Turkey says won’t ‘hesitate’ to resume fighting Kurds in Syria

GENEVA: Turkey “will not hesitate” to resume military operations in northeastern Syria if it identifies Kurdish fighters near the border, Foreign Minister Mevlut Cavusoglu said Tuesday.

Under an agreement reached last week in the Black Sea resort of Sochi between Turkey and Russia, a 150-hour deadline was given for Syrian Kurdish YPG fighters and their weapons to be withdrawn from a zone extending 30 kilometres (18 miles) back from the Turkish border.

That deadline expired at 1500 GMT Tuesday.

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Turkish President Recep Tayyip Erdogan said earlier on Tuesday that Ankara had been informed by Moscow that Kurdish fighters in Syria had completed their withdrawal.

“Of course we have to believe our Russian partners,” Cavusoglu told reporters in Geneva while seated next to his Russian counterpart Sergei Lavrov, ahead of a UN-backed meeting tasked with amending Syria‘s constitution. 

But “we cannot trust the terrorists”, Cavusoglu added, speaking in English.  

“We halted operation, in that area, in northeastern part of Syria. If we see any YPG/PKK terrorists we will not hesitate to take action to eliminate them,” he said.

Turkey’s defence ministry meanwhile said Tuesday it was investigating after its forces had captured 18 people in Syria claiming to be from the regime of President Bashar al-Assad.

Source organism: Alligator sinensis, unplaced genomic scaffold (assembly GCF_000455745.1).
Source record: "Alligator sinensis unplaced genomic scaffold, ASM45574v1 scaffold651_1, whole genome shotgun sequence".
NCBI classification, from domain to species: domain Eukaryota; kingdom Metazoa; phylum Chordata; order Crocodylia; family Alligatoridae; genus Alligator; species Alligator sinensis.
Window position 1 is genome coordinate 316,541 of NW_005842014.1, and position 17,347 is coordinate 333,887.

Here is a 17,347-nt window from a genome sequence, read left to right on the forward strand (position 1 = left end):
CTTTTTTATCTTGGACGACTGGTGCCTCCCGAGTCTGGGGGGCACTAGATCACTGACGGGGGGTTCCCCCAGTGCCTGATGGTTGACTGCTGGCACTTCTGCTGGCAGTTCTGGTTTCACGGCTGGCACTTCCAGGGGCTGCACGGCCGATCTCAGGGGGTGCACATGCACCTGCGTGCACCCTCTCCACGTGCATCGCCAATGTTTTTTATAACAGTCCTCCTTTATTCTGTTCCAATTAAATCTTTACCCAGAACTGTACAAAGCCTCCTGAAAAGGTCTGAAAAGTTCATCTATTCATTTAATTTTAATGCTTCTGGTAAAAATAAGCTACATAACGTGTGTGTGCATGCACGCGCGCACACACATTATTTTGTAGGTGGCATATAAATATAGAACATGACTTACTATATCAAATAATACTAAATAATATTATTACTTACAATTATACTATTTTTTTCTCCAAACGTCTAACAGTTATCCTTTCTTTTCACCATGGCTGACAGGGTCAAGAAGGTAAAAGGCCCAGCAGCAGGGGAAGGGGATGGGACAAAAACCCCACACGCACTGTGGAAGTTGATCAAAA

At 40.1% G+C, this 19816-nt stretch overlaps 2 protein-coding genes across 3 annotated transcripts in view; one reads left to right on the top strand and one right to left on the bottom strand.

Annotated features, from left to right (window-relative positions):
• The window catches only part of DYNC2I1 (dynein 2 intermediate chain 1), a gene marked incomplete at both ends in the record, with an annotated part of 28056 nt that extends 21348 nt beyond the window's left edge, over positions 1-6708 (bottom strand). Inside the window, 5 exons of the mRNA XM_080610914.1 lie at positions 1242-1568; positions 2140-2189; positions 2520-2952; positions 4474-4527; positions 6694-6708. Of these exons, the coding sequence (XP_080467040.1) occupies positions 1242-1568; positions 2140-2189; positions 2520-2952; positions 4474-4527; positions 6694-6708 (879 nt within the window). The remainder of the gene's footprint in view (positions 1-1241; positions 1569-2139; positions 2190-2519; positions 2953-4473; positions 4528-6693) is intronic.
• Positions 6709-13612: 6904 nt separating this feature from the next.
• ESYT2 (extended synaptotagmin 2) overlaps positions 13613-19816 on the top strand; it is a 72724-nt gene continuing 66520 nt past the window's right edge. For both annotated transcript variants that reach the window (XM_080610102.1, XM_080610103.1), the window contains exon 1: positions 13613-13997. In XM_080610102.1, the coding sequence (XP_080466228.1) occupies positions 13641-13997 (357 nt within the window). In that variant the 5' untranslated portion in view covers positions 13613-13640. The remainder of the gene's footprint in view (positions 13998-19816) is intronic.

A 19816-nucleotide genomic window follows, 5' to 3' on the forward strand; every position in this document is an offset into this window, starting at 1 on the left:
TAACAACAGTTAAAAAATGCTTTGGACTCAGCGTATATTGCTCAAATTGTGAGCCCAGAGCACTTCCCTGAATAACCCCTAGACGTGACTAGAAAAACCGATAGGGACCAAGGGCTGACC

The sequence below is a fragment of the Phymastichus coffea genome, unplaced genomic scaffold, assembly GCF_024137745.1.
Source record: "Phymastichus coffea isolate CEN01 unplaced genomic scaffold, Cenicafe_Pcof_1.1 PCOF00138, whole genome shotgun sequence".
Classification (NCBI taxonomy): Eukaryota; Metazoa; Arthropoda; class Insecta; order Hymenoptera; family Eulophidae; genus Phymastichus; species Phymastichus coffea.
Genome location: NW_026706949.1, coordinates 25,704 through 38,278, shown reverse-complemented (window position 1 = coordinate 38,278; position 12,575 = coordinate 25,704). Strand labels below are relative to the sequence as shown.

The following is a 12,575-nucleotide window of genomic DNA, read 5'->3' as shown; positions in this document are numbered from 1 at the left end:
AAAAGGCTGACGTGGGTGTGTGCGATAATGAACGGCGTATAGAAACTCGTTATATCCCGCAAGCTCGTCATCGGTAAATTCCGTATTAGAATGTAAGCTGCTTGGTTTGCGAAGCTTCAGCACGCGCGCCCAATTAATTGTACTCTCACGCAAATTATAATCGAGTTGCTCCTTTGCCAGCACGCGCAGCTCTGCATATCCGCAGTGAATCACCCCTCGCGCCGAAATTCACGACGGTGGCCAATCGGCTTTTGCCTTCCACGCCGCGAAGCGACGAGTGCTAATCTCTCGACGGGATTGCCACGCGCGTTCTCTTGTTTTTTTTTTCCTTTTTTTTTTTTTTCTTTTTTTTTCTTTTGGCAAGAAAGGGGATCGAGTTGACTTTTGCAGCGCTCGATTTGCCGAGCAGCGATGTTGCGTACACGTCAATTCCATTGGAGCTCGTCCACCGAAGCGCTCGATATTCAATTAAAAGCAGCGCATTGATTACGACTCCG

Erdogan has said Russian President Vladimir Putin had assured him that Syrian Kurdish fighters would not be allowed to stay in Syria along the Turkish border wearing “regime clothes”.

Ankara says the YPG is a terror group linked to the outlawed Kurdistan Workers’ Party (PKK) that has waged a bloody campaign against the Turkish state since 1984. 

The Turkish military, together with its proxies in Syria, launched an operation on October 9 to clear YPG forces from areas near its border and create a safe zone to repatriate some of the 3.6 million Syrian refugees in Turkey.

Cavusoglu and Lavrov were also joined by Iranian Foreign Minister Javad Zarif.

Russia and Iran, which support Syrian President Bashar al-Assad, along with opposition supporter Turkey played key roles in brokering the UN-hosted constitutional review committee.

Zarif said the committee needed the full backing of the international community because it “is the only game in town” capable of forging a political solution the eight-year Syrian conflict. 

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